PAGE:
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Elmer Bernstein's Film Music Collection (2006)
Bernstein's Film Music Collection Finally on CD!
by a soundtrack collector
(September 1, 2006)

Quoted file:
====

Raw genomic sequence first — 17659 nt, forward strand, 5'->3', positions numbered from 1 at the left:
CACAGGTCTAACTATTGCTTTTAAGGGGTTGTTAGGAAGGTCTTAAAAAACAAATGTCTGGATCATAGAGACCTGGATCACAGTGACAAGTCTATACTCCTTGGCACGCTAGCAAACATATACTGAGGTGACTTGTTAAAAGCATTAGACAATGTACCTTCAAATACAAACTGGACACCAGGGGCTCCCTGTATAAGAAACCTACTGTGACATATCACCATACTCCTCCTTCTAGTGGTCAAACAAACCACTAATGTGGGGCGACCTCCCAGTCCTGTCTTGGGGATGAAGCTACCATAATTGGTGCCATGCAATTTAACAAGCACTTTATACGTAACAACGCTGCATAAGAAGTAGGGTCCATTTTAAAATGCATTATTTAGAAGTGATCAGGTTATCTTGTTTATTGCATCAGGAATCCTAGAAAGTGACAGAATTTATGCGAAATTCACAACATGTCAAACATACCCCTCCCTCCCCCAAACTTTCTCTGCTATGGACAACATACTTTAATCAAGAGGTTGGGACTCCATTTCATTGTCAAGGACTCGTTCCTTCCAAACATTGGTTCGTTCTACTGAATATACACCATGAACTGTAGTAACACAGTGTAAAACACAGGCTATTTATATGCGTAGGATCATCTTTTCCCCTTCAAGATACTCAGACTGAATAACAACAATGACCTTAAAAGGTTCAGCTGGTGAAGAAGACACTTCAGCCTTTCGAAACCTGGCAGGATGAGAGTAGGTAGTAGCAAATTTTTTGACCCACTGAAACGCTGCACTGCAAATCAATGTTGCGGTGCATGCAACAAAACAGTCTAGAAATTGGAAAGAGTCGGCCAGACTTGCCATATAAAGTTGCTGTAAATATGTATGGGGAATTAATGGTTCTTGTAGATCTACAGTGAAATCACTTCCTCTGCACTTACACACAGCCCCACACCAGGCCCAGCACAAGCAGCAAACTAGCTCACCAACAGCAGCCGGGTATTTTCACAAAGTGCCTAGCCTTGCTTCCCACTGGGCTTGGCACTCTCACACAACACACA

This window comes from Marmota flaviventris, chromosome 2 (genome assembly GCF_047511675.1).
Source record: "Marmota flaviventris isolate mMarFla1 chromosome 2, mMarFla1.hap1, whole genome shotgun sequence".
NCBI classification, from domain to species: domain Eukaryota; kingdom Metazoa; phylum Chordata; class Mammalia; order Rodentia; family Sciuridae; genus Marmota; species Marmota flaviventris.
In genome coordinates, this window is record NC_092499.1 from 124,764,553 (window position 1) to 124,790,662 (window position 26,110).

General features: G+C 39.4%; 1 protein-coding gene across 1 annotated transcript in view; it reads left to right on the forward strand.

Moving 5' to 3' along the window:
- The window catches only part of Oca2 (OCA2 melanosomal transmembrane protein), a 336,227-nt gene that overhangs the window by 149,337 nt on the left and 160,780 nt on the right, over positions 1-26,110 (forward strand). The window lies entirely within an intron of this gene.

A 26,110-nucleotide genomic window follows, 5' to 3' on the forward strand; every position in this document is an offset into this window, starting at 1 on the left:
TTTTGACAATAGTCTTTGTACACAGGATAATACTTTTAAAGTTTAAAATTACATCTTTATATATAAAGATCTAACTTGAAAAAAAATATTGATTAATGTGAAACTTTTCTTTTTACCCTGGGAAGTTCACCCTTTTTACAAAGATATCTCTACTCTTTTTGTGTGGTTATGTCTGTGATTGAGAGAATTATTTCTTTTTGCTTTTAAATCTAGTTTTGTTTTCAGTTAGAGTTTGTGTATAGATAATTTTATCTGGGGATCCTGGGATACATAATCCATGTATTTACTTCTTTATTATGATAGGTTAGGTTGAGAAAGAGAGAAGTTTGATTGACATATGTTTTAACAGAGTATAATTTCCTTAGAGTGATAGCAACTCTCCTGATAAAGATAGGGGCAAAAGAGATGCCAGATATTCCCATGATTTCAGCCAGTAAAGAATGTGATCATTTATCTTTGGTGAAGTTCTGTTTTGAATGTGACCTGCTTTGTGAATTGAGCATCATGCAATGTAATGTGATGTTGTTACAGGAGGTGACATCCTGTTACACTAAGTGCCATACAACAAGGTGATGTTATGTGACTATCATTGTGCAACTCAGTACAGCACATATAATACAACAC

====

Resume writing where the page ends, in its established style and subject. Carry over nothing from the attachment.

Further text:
After a 20+ year wait one of the most important recording projects of the 1970’s finally makes it to CD. After years of neglect by the major record labels composer Elmer Bernstein took it upon himself to record and therefore preserve for posterity extensive concert suites from some of the greatest film compositions of the 20th Century, many of which had never been available before to the music-buying public. These wonderful albums featured film scores composed by Max Steiner, Franz Waxman, Bernard Herrmann, Miklós Rózsa, Alfred Newman, Alex North, Dimitri Tiomkin and Bernstein himself, a total of 18 motion pictures. It is so great to have this music on compact disc as the original LP pressings were more often than not, noisy and distorted, even by 1970’s standards. Although 5 of the titles, Wuthering Heights, Viva Zapata!/Death of a Salesman, Madame Bovary, and both Dimitri Tiomkin albums were mastered from sealed copies of these LPs (the original masters were destroyed without Bernstein’s knowledge) the sound is still a great improvement over the original LPs. However, these titles do have inferior sound in comparison to the albums for which tape masters were used. The masterwork in this series is still Bernard Herrmann’s “The Ghost and Mrs. Muir”, one of the greatest symphonic works ever composed for films. Bernstein’s performance is simply magnificent and the sound quality is remarkable, even by today’s standards. Bernstein’s performance of Herrmann’s “Torn Curtain”, the premiere recording of the work, is gigantically superior to the more recent Varese Sarabande digital re-recording and the Royal Philharmonic plays Bernstein’s own masterpiece, “To Kill A Mockingbird”, with a lot more enthusiasm and panache than his remake with the inferior Royal Scottish Orchestra. The four Dimitri Tiomkin scores are wonderful but a bit congested sounding which is not surprising since the LPs from which they were mastered had the same problem. Bernstein offered the first recordings ever of extensive excerpts from three Miklos Rozsa scores, with the superb recording of “Thief of Bagdad” remaining to this day the most complete ever with excellent sonics as well. Rozsa’s “Young Bess” is also represented in a beautiful performance with warm full bodied sound. The biggest disappointments in the series remain Rozsa’s excellent score for “Madame Bovary” which Bernstein inexplicably plays at a snail pace which robs the music of all its drama and intensity and Alfred Newman’s “Wuthering Heights, where even a great composer-conductor like Bernstein finds himself unable to conjure the kind of sound from an orchestra this beautiful score demands and which Newman, one of the greatest conductors ever, achieves fabulously on the film’s soundtrack. The Max Steiner “Helen of Troy” and “A Summer Place” excerpts, Bernstein’s concert suite from “The Miracle”, Alex North’s unavailable elsewhere score for “Death of A Salesman and the only extensive recording of Franz Waxman’s “The Silver Chalice” are treasurable highlights of this fabulous 12 CD collection, in addition to the inclusion of Bernstein’s 2004 recording session of his never before released score for the 1963 epic, “Kings of the Sun”. No serious film music collection should be considered complete without the Elmer Bernstein Film Music Collection on CD, a set worth its weight in cinematic gold.
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